Tuesday, October 14, 2008

Memorization and the amino acids

A student of biochemistry, I've often heard the complaint "I have to learn all my amino acids again?"

The trick is not to forget them. And this extends beyond my little corner of the academic world to the periodic table, taxonomic groups, irregular verbs, and schools of philosophy. One must be able to speak the language of their subject so that others can understand them, and so that one can effectively communicate in their discipline. But good luck convincing those who don't want to bother learning.

As much as I dislike the procedure of memorization for school, as I believe that it does not really test your ability as a student, there are cases where it is just plain necessary. At those times if you are doing it right, you shouldn't be working on memorizing each thing, because they should come with an understanding of the process. Past scientists may not have been the smartest when it comes to nomenclature and systematics, lacking the hindsight that we now have, but usually there is still a reason for the names and that helps to know what we're talking about. For example, isoleucine is an isomer of leucine. Did not see that coming. Histidine is the protonable ring. Cysteine forms bridges, proline forms kinks, and glycine is flexible because it's smallest. Glutamine is the amide of glutamate, asparagine is the amide of aspartate. Sure, they're not easy to know but the things that make each one unique are what makes them memorable, and by learning this way, it is a lot easier than beating one's head off the wall trying to figure out how to draw arginine again from thin air memorizing how the N, C, and H's line up.

Like my professor said a few years back, "You need to decide which amino acid you are like. Are you large and negative, like glutamate, or are you small and polar like serine? Maybe you're extremely bulky like tryptophan."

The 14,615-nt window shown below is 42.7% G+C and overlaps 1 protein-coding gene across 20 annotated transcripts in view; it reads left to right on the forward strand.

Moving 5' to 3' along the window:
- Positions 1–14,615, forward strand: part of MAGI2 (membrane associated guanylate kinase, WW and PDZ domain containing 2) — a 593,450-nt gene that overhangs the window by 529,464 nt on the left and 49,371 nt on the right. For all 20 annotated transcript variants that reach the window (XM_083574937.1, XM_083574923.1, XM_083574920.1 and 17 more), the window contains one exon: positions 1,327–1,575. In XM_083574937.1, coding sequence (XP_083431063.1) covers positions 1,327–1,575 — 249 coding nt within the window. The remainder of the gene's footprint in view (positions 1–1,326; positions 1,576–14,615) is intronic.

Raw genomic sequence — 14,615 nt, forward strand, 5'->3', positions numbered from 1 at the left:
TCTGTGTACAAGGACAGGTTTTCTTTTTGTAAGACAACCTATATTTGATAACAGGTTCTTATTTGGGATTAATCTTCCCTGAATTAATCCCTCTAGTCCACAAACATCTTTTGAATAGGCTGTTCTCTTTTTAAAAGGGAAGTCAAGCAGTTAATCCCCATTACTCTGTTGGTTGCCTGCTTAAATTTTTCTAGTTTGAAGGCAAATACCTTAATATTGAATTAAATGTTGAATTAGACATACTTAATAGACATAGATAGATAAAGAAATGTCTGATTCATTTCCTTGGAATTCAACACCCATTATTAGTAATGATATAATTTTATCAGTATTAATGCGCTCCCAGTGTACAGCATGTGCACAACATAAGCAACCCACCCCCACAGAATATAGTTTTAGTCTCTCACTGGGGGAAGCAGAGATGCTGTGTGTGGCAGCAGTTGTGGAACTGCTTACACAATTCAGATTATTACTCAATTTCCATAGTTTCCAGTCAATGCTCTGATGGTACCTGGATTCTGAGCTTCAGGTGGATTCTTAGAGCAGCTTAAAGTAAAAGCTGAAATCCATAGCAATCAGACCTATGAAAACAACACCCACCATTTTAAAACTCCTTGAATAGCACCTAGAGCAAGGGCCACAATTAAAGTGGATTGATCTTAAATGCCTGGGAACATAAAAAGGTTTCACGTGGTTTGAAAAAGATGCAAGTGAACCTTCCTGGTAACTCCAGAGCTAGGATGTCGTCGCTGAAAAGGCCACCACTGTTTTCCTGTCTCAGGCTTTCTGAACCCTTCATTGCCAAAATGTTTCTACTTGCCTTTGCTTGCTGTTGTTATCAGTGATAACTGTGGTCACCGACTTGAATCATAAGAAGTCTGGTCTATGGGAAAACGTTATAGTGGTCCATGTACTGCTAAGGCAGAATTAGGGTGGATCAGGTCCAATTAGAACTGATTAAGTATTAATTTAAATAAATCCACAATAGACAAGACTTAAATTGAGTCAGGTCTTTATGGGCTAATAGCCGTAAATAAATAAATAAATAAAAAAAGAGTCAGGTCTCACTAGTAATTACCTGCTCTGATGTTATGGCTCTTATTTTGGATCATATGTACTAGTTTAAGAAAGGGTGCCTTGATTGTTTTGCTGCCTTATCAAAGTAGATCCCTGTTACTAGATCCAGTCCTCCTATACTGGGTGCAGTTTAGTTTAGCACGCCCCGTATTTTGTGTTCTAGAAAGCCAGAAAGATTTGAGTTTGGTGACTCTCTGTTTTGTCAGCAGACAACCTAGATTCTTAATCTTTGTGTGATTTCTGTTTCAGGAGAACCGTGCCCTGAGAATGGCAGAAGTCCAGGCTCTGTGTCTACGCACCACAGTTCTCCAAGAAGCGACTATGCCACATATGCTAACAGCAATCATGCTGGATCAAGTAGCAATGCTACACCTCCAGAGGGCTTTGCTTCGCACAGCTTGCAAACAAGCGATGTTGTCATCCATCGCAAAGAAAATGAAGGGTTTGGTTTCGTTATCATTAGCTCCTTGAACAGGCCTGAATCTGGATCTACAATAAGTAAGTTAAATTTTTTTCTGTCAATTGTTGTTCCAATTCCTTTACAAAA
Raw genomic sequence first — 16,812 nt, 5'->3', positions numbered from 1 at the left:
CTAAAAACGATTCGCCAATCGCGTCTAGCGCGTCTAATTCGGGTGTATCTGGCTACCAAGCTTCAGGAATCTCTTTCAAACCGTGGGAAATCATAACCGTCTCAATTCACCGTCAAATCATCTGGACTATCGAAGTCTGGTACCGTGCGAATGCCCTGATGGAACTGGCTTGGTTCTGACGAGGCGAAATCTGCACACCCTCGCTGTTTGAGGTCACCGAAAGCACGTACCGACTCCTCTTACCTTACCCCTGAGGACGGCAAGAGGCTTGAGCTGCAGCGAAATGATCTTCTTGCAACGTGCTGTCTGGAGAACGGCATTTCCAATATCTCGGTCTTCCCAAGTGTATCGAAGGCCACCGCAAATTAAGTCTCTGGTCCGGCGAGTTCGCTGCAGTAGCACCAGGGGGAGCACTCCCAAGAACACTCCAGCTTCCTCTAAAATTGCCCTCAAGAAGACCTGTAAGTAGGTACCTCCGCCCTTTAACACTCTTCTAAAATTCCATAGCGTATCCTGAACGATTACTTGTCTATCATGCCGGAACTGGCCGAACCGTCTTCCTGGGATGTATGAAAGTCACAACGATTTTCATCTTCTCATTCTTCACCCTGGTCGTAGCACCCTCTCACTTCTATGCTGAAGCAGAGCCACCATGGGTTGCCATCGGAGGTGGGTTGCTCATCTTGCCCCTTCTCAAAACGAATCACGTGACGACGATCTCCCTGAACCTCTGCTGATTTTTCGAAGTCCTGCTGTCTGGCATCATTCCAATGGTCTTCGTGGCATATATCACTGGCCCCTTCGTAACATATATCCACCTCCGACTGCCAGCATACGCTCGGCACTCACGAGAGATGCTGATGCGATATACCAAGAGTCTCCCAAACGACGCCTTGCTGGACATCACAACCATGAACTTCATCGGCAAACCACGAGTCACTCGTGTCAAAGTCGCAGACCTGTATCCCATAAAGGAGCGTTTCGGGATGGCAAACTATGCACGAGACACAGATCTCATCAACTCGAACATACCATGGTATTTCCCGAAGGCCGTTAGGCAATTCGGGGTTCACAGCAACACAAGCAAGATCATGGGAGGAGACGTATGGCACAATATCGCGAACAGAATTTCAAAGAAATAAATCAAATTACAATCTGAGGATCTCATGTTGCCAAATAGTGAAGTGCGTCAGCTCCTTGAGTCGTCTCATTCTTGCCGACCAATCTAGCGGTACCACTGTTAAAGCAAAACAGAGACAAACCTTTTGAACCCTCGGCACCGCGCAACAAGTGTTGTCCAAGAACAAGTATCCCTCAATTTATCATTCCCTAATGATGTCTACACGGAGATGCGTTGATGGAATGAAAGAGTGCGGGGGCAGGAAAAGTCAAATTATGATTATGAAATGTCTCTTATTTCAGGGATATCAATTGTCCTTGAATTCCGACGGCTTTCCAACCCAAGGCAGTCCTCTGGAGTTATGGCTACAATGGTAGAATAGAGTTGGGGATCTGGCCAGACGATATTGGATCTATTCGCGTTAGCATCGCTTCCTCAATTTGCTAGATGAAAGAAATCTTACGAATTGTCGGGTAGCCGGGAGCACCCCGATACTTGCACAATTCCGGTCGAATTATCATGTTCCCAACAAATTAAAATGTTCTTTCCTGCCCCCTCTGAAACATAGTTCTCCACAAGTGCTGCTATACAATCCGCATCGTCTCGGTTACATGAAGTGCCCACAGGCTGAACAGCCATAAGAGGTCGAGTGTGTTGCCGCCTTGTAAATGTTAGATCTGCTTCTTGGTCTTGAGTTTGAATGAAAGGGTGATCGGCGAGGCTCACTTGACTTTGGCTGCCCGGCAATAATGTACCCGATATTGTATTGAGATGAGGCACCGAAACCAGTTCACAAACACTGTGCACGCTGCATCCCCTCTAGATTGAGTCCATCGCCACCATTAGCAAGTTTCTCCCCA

4 comments:

Lou said...

Even a decade after my chemistry undergrad degree, I can recite the a.m.u. of key atoms (H, C, O, N...). I never use it regularly anymore, but I like it that I still know it - harks back to the time when I actually gave a shit about learning and memorizing things like that!

SJC said...

Yeah, those are another - I mean more just that you can't help but memorize them. I don't recall ever trying that hard for either my amino acids, or for atomic masses, they just came with use. But yes, now even without using them much anymore, they stick.

Science Bear said...

I can generally remember what they all are, but unfortunately can never remember more than that. If you would like to share your ability to make them "stick" I'm more than willing to be a test subject!

SJC said...

Hmm....perhaps I'll write them up into a new post. I wouldn't be too hopeful in it working for anyone but myself, but there's always a chance.